An XML Schema is the World Wide Web Consortium’s (W3C) official XML document definition language. It addresses many shortcomings associated with Document Type Definitions (DTD) and has industry support from all major software corporations. An XML Schema is an XML document that defines the structure and allowable permutations that other XML documents can adopt in order to be considered a member of the common family of XML documents. Think of an XML Schema as metadata (essentially, data that describes data). As an analogy, think of how, in any object-oriented programming language, a class definition defines a family of objects or a relational database schema defines the data types and constraints to which a dataset must adhere to exist in a particular table. In both analogies, the class definition and relational database schema merely lay out some basic ground rules for restricting structure and data ranges, which in turn can be used in any application.
As previously mentioned, industry consortiums are joining together to develop XML Schemas that define common file formats for describing mathematical formulas, research documents, news articles, credit card transactions, accounting audits, medical prescriptions, and much more. Development of industry-standard XML Schemas enhances software application interoperability through the use of common XML-based file formats to express data and content. Using a common XML Schema, software applications can exchange information as an XML document that conforms to a particular XML Schema.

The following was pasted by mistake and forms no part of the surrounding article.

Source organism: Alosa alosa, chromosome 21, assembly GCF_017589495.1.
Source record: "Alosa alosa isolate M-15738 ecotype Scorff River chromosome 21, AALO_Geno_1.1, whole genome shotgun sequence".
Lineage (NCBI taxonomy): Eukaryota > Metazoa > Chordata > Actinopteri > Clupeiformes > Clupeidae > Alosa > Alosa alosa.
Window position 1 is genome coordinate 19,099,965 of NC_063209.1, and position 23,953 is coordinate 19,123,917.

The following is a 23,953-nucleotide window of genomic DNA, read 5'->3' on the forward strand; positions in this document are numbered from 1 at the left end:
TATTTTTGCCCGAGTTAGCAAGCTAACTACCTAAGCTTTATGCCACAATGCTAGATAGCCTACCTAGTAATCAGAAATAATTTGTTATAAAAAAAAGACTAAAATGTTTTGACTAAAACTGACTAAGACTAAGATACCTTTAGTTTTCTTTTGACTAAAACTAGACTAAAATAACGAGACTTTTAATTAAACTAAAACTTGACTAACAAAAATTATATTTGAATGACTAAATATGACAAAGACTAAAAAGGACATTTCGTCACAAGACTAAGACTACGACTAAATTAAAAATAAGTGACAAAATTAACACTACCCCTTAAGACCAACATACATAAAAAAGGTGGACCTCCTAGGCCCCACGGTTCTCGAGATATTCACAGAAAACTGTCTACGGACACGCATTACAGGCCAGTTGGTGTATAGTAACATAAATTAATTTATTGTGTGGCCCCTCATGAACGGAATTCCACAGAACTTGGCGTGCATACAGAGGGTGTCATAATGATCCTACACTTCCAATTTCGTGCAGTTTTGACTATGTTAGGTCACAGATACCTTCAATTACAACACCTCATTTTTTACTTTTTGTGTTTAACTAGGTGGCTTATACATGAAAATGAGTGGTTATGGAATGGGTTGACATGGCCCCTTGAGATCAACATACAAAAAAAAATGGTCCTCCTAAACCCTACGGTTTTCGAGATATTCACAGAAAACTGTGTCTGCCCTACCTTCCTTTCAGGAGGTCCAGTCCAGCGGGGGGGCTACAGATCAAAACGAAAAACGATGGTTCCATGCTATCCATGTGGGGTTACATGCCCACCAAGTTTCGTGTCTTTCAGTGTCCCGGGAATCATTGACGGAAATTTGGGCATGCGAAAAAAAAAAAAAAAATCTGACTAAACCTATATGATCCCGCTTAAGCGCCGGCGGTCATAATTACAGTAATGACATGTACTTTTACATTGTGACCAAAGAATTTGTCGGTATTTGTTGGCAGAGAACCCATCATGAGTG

An XML Schema is most commonly used by an XML processor to validate XML documents. Validation is the process of verifying that an XML document conforms to the rules defined within the XML Schema. An XML processor that can perform XML Schema-based document validation (that is, an XML Schema validator) enables a developer to offload the burden of code validation from the application to the XML processor.
Cross-Reference I discuss DTDs in Chapter 3. DTDs, however, have clearly been marked for obsolescence by the W3C.
A complete discussion of applied XML Schema design is provided in Chapters 4 and 5.